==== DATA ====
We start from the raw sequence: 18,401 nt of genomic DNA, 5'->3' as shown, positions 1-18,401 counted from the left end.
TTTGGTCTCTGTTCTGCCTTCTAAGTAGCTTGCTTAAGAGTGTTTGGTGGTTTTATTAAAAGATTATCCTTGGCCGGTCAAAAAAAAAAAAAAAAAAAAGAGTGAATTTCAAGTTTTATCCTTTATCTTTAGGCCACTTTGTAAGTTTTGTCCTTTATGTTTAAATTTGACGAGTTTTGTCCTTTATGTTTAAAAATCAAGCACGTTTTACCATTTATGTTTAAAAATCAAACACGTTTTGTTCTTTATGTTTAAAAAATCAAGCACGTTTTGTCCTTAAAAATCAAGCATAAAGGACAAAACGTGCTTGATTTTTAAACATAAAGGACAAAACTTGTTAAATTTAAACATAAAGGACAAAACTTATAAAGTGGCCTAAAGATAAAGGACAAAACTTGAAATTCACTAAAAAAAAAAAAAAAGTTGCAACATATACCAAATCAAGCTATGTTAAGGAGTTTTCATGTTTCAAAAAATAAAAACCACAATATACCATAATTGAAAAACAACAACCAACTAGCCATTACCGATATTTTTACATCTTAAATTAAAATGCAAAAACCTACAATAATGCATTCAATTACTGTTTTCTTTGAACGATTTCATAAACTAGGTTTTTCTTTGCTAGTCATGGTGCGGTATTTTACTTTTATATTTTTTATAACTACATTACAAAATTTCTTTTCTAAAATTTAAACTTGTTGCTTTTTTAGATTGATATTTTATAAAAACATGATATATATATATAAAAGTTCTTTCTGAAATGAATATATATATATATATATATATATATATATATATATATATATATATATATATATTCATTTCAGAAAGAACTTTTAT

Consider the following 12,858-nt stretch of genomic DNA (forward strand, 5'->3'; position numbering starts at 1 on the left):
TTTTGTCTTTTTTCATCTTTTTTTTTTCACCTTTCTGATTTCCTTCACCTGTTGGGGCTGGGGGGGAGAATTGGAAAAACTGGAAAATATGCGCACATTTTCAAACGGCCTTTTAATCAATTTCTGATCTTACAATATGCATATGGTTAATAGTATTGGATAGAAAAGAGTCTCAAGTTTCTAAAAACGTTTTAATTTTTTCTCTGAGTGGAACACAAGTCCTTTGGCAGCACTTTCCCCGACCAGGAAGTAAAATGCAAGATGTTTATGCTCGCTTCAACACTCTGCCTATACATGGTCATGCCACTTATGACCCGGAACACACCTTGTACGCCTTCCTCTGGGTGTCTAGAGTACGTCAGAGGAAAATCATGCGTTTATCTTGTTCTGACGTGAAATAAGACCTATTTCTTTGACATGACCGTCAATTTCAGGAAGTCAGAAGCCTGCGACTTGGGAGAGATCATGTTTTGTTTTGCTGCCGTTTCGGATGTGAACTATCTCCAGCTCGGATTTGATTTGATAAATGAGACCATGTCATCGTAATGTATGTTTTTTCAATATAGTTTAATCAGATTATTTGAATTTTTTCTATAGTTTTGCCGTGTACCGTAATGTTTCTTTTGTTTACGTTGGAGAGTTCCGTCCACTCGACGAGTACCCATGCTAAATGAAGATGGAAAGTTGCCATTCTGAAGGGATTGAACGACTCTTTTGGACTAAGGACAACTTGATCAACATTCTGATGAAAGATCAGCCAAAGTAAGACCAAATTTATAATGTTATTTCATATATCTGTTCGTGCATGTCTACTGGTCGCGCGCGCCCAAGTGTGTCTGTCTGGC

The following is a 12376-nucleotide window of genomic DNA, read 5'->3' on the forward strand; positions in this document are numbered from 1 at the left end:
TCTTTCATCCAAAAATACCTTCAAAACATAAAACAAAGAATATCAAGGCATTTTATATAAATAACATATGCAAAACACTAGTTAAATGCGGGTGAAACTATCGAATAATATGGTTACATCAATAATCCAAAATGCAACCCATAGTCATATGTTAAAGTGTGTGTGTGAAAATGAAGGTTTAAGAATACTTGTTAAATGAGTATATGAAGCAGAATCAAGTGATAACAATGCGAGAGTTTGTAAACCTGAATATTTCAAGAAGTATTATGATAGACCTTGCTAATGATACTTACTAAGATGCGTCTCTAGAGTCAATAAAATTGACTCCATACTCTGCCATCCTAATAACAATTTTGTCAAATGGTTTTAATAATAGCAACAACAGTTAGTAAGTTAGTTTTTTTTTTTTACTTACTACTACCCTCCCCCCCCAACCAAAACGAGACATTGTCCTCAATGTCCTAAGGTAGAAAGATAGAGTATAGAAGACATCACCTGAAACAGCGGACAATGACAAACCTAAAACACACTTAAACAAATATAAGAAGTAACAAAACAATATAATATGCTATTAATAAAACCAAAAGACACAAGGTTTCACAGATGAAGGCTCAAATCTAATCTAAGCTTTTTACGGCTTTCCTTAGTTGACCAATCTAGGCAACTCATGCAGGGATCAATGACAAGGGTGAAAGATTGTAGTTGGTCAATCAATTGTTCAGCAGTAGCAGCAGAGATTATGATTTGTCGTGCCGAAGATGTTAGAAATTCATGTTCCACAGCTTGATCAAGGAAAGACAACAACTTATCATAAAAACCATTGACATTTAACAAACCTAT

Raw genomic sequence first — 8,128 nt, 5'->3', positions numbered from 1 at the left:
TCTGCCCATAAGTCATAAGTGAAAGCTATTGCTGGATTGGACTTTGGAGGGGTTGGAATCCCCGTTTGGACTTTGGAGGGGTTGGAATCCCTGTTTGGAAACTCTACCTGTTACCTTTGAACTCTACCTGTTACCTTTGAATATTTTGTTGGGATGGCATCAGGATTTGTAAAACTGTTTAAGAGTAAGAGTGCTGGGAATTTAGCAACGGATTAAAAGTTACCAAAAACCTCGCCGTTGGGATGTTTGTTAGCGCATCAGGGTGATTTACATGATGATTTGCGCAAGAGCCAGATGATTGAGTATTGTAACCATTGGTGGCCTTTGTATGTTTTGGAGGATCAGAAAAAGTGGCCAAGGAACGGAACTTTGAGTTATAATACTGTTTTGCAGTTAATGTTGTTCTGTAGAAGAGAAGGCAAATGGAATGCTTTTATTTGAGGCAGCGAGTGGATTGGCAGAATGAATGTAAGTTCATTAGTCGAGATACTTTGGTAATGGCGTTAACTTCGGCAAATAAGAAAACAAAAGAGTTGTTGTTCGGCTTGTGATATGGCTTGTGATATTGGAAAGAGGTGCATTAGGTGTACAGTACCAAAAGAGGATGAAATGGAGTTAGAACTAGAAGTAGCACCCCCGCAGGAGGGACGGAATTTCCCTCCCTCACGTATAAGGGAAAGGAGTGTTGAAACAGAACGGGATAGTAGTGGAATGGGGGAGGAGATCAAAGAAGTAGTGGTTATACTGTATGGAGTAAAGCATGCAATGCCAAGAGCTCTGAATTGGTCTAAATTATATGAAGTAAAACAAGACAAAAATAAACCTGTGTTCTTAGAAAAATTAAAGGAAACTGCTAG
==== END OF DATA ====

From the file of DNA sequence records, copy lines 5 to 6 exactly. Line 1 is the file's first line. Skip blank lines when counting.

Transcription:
The following is a 12376-nucleotide window of genomic DNA, read 5'->3' on the forward strand; positions in this document are numbered from 1 at the left end:
TCTTTCATCCAAAAATACCTTCAAAACATAAAACAAAGAATATCAAGGCATTTTATATAAATAACATATGCAAAACACTAGTTAAATGCGGGTGAAACTATCGAATAATATGGTTACATCAATAATCCAAAATGCAACCCATAGTCATATGTTAAAGTGTGTGTGTGAAAATGAAGGTTTAAGAATACTTGTTAAATGAGTATATGAAGCAGAATCAAGTGATAACAATGCGAGAGTTTGTAAACCTGAATATTTCAAGAAGTATTATGATAGACCTTGCTAATGATACTTACTAAGATGCGTCTCTAGAGTCAATAAAATTGACTCCATACTCTGCCATCCTAATAACAATTTTGTCAAATGGTTTTAATAATAGCAACAACAGTTAGTAAGTTAGTTTTTTTTTTTTACTTACTACTACCCTCCCCCCCCAACCAAAACGAGACATTGTCCTCAATGTCCTAAGGTAGAAAGATAGAGTATAGAAGACATCACCTGAAACAGCGGACAATGACAAACCTAAAACACACTTAAACAAATATAAGAAGTAACAAAACAATATAATATGCTATTAATAAAACCAAAAGACACAAGGTTTCACAGATGAAGGCTCAAATCTAATCTAAGCTTTTTACGGCTTTCCTTAGTTGACCAATCTAGGCAACTCATGCAGGGATCAATGACAAGGGTGAAAGATTGTAGTTGGTCAATCAATTGTTCAGCAGTAGCAGCAGAGATTATGATTTGTCGTGCCGAAGATGTTAGAAATTCATGTTCCACAGCTTGATCAAGGAAAGACAACAACTTATCATAAAAACCATTGACATTTAACAAACCTAT